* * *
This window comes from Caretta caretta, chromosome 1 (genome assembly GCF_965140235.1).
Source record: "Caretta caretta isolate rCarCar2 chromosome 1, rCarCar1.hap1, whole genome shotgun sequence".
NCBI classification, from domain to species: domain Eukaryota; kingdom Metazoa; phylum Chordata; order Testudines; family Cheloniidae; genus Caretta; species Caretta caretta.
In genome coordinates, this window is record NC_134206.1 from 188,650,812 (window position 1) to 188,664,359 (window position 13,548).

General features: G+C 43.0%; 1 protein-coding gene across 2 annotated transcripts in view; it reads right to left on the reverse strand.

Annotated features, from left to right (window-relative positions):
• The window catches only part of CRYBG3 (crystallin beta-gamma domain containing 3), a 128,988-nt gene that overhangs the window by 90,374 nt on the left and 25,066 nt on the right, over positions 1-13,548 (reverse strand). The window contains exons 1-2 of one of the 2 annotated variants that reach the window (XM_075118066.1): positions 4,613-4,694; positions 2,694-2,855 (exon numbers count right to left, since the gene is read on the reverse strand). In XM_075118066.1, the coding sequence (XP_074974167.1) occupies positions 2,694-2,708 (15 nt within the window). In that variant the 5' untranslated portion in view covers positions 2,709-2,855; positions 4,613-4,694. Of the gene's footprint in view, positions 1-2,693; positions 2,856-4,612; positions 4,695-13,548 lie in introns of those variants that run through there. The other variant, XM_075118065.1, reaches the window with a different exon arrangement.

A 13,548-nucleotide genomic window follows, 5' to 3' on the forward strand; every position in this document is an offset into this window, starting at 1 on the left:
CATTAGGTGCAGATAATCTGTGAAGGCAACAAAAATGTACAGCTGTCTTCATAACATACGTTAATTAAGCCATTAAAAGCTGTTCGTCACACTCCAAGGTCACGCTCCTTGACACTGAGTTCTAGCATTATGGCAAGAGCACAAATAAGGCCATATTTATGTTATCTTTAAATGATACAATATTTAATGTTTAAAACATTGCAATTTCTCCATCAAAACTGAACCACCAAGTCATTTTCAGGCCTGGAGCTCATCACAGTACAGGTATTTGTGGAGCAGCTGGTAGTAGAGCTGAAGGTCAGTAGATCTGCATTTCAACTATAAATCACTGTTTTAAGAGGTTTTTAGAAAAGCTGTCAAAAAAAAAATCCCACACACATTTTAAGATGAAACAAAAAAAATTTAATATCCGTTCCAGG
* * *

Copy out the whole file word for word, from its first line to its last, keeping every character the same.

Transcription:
This window comes from Caretta caretta, chromosome 1 (genome assembly GCF_965140235.1).
Source record: "Caretta caretta isolate rCarCar2 chromosome 1, rCarCar1.hap1, whole genome shotgun sequence".
NCBI classification, from domain to species: domain Eukaryota; kingdom Metazoa; phylum Chordata; order Testudines; family Cheloniidae; genus Caretta; species Caretta caretta.
In genome coordinates, this window is record NC_134206.1 from 188,650,812 (window position 1) to 188,664,359 (window position 13,548).

General features: G+C 43.0%; 1 protein-coding gene across 2 annotated transcripts in view; it reads right to left on the reverse strand.

Annotated features, from left to right (window-relative positions):
• The window catches only part of CRYBG3 (crystallin beta-gamma domain containing 3), a 128,988-nt gene that overhangs the window by 90,374 nt on the left and 25,066 nt on the right, over positions 1-13,548 (reverse strand). The window contains exons 1-2 of one of the 2 annotated variants that reach the window (XM_075118066.1): positions 4,613-4,694; positions 2,694-2,855 (exon numbers count right to left, since the gene is read on the reverse strand). In XM_075118066.1, the coding sequence (XP_074974167.1) occupies positions 2,694-2,708 (15 nt within the window). In that variant the 5' untranslated portion in view covers positions 2,709-2,855; positions 4,613-4,694. Of the gene's footprint in view, positions 1-2,693; positions 2,856-4,612; positions 4,695-13,548 lie in introns of those variants that run through there. The other variant, XM_075118065.1, reaches the window with a different exon arrangement.

A 13,548-nucleotide genomic window follows, 5' to 3' on the forward strand; every position in this document is an offset into this window, starting at 1 on the left:
CATTAGGTGCAGATAATCTGTGAAGGCAACAAAAATGTACAGCTGTCTTCATAACATACGTTAATTAAGCCATTAAAAGCTGTTCGTCACACTCCAAGGTCACGCTCCTTGACACTGAGTTCTAGCATTATGGCAAGAGCACAAATAAGGCCATATTTATGTTATCTTTAAATGATACAATATTTAATGTTTAAAACATTGCAATTTCTCCATCAAAACTGAACCACCAAGTCATTTTCAGGCCTGGAGCTCATCACAGTACAGGTATTTGTGGAGCAGCTGGTAGTAGAGCTGAAGGTCAGTAGATCTGCATTTCAACTATAAATCACTGTTTTAAGAGGTTTTTAGAAAAGCTGTCAAAAAAAAAATCCCACACACATTTTAAGATGAAACAAAAAAAATTTAATATCCGTTCCAGG